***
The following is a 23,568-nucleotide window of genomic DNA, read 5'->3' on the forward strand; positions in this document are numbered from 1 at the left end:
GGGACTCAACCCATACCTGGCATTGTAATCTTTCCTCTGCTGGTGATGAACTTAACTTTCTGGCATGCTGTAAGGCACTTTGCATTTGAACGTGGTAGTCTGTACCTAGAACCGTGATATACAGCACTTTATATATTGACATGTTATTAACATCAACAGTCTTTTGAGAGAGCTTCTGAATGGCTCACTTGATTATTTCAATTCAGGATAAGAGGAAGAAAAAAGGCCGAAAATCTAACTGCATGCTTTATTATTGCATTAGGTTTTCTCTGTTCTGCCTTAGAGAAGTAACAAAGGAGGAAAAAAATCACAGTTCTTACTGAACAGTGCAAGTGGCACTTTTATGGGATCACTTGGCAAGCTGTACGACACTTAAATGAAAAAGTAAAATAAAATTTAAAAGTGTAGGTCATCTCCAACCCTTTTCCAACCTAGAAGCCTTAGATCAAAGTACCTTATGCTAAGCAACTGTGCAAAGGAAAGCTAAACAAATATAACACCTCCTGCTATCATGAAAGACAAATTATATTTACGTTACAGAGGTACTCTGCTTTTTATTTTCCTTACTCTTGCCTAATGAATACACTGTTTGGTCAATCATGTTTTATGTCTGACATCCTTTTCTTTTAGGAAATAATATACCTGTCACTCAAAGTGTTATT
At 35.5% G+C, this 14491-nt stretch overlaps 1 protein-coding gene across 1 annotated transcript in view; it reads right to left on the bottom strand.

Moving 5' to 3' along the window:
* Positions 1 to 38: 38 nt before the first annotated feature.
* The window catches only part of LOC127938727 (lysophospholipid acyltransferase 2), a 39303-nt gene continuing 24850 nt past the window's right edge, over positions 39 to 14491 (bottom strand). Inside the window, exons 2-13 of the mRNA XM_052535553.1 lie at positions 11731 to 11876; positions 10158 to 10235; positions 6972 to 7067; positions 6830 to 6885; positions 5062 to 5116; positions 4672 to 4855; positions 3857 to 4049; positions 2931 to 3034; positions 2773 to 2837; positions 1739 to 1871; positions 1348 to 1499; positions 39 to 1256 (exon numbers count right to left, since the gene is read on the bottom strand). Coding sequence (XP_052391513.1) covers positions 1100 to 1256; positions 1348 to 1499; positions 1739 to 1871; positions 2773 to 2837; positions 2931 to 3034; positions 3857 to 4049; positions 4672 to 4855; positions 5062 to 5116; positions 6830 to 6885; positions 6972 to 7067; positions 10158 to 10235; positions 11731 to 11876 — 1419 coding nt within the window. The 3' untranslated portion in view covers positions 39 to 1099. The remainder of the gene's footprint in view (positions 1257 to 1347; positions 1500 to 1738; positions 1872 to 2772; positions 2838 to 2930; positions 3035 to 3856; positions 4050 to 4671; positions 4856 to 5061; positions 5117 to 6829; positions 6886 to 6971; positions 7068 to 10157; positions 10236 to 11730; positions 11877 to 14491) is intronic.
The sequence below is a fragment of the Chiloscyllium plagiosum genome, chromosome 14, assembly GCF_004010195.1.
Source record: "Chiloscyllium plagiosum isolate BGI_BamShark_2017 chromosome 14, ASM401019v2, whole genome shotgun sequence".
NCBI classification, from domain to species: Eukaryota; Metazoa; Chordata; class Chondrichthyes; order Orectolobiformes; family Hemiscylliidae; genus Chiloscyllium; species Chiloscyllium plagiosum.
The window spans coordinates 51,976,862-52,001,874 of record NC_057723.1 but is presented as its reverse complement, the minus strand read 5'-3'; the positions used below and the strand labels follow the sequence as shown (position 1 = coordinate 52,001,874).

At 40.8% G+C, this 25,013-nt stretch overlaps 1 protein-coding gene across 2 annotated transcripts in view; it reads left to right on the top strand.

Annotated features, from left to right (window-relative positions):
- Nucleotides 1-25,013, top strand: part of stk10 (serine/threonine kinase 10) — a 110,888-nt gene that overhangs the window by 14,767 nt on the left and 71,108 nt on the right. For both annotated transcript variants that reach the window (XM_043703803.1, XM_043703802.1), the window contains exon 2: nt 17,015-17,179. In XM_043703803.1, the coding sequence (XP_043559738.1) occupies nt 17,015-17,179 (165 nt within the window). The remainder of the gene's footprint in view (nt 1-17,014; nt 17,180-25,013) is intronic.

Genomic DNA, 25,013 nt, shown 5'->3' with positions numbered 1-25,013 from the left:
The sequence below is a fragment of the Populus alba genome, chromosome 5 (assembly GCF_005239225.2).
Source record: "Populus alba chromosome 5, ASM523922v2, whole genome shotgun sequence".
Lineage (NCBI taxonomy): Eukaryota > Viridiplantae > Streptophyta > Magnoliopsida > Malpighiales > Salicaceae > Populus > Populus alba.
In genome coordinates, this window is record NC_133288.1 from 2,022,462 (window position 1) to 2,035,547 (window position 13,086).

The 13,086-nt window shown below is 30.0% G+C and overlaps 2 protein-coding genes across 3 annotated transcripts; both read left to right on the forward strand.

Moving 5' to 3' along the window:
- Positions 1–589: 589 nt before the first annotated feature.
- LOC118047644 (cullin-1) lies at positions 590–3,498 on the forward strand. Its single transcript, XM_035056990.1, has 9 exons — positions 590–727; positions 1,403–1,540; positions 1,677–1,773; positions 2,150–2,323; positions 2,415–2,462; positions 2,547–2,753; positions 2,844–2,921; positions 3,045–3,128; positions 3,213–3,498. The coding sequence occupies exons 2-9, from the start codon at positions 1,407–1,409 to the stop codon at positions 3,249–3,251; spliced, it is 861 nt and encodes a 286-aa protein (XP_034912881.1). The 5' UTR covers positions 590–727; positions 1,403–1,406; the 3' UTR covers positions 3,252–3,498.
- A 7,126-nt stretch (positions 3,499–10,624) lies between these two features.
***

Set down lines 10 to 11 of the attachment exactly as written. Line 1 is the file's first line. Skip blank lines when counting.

The window spans coordinates 51,976,862-52,001,874 of record NC_057723.1 but is presented as its reverse complement, the minus strand read 5'-3'; the positions used below and the strand labels follow the sequence as shown (position 1 = coordinate 52,001,874).

At 40.8% G+C, this 25,013-nt stretch overlaps 1 protein-coding gene across 2 annotated transcripts in view; it reads left to right on the top strand.